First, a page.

Rainbow Center hosts 'How to Survive a Plague' showing on MLK Day

Students look on during a showing of "How to Survive a Plague" at UConn's Rainbow Center in the Student Union on Monday, Jan. 18, 2016. (Allen Lang/The Daily Campus)

Throughout the '80s, being diagnosed with AIDS, acquired immuno deficiency syndrome, was a death sentence in America. Wrongly dismissed as a “gay disease” by politicians on both sides of the aisle, HIV/AIDS positive people with less than two years to live were forced to turn to the black market to access treatments the Federal Drug Administration wouldn’t allow into the United States.

On Monday, Martin Luther King Jr. Day, the Rainbow Center hosted a showing of “How to Survive a Plague,” a powerful documentary about the Act Up AIDS activists that led America through a maze of bureaucracy to the therapies that continue to save lives today.

Many of these activists, including Peter Staley, a former Wall Street broker, Mike Harrington, a film archivist and Bob Rafsky, a PR executive with an adorable daughter, were HIV/AIDS positive themselves. However, they weren’t alone: they were surrounded by friends, family and sympathetic members of the scientific community such as Iris Long, an antiretroviral expert who gave Act Up the inside edge it needed to navigate the pharmaceutical industry.

Fleurette King, director of the Rainbow Center, said that the efforts of heterosexual scientists like Long highlight the shared spirit of collaboration that powered AIDS activism and the Civil Rights Movement while magnifying the voices of oppressed individuals.

“That is critical. You need to also think about where and to whom you can offer your political and cultural capital,” King said. “I hope people can walk away, regardless of your major, your hobbies and your interests, knowing that you can contribute to a movement.”

Activist attempts to change the drug testing and approval process from within, however, would eventually lead to a split with TAG, the Treatment Action Group, eventually branching off from Act Up members more interested in social justice and protest.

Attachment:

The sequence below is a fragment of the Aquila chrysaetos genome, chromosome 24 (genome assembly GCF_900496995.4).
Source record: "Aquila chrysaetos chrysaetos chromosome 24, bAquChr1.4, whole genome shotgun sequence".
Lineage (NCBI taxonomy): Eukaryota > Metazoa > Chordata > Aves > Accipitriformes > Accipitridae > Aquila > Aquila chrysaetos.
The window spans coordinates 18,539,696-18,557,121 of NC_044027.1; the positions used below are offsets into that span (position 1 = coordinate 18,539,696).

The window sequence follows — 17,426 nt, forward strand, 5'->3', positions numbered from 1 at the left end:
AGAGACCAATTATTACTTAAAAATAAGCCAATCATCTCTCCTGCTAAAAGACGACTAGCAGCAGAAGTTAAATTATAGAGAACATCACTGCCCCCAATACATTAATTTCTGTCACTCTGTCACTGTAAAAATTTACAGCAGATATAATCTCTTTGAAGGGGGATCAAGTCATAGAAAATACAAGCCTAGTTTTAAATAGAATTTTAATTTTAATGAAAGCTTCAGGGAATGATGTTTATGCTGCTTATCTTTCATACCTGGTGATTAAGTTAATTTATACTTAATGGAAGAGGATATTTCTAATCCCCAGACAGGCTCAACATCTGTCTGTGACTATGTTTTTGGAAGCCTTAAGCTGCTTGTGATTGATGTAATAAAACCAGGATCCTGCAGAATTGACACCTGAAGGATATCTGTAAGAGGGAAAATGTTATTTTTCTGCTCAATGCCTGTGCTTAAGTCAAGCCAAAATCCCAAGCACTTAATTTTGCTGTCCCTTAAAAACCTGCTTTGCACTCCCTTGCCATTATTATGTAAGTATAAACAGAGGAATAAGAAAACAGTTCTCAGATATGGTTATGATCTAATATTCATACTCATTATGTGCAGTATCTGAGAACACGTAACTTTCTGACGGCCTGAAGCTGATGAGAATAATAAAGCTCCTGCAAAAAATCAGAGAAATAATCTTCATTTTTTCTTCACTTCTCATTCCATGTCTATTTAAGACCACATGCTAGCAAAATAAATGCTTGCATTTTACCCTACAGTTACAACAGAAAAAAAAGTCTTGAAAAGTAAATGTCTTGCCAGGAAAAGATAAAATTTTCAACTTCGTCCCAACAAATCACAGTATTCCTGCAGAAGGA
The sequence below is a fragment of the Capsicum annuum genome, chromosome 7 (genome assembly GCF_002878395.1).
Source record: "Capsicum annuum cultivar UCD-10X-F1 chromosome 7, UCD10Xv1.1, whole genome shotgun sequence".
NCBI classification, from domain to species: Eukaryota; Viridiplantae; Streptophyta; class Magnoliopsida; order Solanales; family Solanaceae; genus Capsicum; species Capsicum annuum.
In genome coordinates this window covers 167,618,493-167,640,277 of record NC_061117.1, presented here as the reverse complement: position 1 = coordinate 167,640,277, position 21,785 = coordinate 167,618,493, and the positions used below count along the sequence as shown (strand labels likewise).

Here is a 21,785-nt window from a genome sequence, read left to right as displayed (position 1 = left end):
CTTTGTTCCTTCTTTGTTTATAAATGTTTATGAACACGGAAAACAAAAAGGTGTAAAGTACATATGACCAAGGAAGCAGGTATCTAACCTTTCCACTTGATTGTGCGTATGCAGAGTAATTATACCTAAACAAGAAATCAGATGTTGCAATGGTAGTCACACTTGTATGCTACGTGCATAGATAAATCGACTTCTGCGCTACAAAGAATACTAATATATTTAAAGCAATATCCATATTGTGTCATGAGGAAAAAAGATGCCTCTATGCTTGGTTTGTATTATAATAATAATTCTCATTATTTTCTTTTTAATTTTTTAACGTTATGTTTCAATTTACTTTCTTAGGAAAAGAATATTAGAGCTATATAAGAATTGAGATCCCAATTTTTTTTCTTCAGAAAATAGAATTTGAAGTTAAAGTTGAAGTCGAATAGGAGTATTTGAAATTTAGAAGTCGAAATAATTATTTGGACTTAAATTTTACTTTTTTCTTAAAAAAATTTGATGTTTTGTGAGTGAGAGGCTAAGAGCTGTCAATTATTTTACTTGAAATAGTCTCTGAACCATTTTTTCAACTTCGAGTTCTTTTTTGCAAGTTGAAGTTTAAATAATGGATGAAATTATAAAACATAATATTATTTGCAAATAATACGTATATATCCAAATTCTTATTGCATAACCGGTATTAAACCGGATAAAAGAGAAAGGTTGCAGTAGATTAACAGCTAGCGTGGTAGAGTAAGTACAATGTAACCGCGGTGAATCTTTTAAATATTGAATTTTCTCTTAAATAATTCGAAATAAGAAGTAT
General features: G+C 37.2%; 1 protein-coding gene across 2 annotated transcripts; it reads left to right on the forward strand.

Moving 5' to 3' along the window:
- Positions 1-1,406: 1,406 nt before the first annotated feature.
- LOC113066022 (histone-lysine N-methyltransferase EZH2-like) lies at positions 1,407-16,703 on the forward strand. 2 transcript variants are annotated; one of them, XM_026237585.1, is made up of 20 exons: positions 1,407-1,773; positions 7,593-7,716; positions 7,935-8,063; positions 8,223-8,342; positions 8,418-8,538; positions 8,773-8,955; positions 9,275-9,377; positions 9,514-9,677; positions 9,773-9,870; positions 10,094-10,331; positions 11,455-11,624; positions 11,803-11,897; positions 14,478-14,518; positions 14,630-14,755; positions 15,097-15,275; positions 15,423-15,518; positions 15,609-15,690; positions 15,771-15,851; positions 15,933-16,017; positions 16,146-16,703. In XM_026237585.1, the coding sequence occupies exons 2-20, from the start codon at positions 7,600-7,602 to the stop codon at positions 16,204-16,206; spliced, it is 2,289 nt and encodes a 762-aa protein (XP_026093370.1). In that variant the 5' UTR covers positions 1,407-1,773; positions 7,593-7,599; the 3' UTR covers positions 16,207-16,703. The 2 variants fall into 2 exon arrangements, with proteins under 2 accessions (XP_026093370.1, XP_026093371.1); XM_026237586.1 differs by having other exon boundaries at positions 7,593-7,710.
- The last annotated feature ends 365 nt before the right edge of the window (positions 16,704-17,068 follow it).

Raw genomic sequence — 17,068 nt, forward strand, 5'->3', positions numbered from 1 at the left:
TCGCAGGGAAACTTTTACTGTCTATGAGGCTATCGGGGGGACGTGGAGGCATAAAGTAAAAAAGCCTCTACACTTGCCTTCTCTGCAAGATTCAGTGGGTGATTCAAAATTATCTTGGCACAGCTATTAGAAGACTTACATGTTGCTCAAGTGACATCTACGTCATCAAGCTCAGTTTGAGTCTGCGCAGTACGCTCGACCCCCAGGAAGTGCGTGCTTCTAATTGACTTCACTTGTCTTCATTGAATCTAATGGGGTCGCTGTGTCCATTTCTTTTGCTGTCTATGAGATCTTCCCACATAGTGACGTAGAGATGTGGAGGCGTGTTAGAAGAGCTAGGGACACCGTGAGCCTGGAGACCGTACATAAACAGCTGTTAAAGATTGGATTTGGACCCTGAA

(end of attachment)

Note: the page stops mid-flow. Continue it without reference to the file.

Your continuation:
“When I was in South Africa I almost interned with a place called TAC, which is the Treatment Action Campaign, which came from TAG and was working on treatment in places like Africa,” said Katie Edelman, an 8th semester HDFS major who led discussion of the film. “It’s cool to see how it spreads.”

Benjamin Plant, an 8th-semester political science major who also led discussion, said the Civil Rights Movement was also mirrored in AIDS activists’ use of non-violent protest against government agencies, pharmaceutical companies and negligent politicians.

“If you listen to Act Up’s slogan, ‘silence equals death,’ that’s very comparable to one of MLK’s famous quotes which is loosely, ‘Our lives begin to end the day we become silent about the things that matter,’” Plant said.

Breaking the silence about AIDS and LGBT rights in general wasn’t enough though. Activists also had to speak louder than backwards politicians and the Catholic Church, which had recently reignited its crusade against the use of birth control and condoms, one of the only reliable methods of preventing the spread of sexually transmitted disease. While Presidents Ronald Reagan, George Bush Sr. and Bill Clinton were all shown to view AIDS with varying levels of disdain and indifference, no one was more outwardly toxic than former North Carolina Senator Jesse Helms.

Described as “the devil” by a student protester in the process of covering his home with a giant canvas condom, Helms argued on the Senate floor that AIDS was a spiritual and moral punishment for the LGBT community.

These frustrations came to a head at the emotional peak of “How to Survive a Plague,” Act Up’s 1996 march on Washington in which survivors threw the ashes of their lost loved ones onto the White House lawn. By giving up the only thing they had left of their partners and family members, activists forced the world to pay attention.

It was in that same year, 1996, that a scientific breakthrough gave these men - and the women and people of color who remained largely unseen throughout the film - a second chance at life through combination therapies more effective than anything previously on the market.

The timing was hardly perfect, however. Between 1981 and 1996, an estimated 6.2 million people had died of AIDS worldwide according to the Foundation for AIDS Research, an ever growing statistic that continues to be honored by the AIDS Quilt, a traveling memorial to those lost to the disease.

King, who saw the 54-ton AIDS Quilt in person as a student, said it serves to demonstrate how AIDS affects everyone.

“It played a significant role in why I got involved in the HIV and AIDS movement because we brought it to our school,” King said. “It was extremely powerful then and also when they laid it out in DC in the White House, because that’s just symbolic for so many different social movements.”